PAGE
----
If you’ve been reading this blog over the last few months, we’ve been following the journey of two Galileo satellites that were launched into the wrong orbit in mid August. Intended to be in a circular orbit to complete the first stage of the usable constellation, the satellites ended up nearly 2,000 miles off-target due to a malfunction that caused internal pipes to freeze, stranding the expensive satellites in unusable orbits.
During the end of November, one of the two satellites performed a series of 11 maneuvers over the course of 17 days to try and correct the orbit slightly and nudge the satellite upwards. The maneuvers were successful and the satellite reportedly rose more than 3500 km and now has a more circular and slightly more usable orbit. Tests are currently underway now that the satellite is in a more advantageous position.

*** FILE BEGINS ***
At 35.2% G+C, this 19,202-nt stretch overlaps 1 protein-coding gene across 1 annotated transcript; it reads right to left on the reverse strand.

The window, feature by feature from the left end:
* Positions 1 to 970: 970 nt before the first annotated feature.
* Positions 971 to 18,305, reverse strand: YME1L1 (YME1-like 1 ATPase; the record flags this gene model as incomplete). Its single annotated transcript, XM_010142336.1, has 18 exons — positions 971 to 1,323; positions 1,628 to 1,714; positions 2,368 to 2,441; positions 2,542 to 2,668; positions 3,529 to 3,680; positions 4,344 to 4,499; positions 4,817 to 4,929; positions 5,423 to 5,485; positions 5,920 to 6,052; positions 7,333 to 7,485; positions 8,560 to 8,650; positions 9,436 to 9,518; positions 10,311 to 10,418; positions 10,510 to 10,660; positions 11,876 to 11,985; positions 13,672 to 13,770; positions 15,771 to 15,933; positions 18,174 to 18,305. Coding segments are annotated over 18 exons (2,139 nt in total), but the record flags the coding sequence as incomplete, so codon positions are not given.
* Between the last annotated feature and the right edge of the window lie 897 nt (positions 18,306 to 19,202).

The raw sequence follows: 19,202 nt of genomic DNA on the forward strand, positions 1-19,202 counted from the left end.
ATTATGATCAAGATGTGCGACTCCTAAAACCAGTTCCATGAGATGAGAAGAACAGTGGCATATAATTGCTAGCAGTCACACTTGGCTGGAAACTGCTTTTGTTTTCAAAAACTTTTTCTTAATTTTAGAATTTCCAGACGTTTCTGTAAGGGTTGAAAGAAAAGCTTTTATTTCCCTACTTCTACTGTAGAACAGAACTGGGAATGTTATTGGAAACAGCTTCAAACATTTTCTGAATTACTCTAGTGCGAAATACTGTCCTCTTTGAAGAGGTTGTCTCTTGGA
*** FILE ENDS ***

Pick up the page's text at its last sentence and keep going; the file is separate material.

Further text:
As of November 29, the newly-corrected satellite transmitted its first navigation payload for the first ‘In-Orbit Test.’ The Search And Rescue payload will also be tested soon. I haven’t really seen anything about whether or not the navigation payload will be usable. The European Space Agency (ESA) has stated that the new orbit allows the satellite to pass over the same location on the ground every 20 days–compared to every 10 days for a normal Galileo repeat pattern–so the likelihood of the satellite being used for something related to navigation is higher than previously thought. There isn’t any word on plans the second satellite.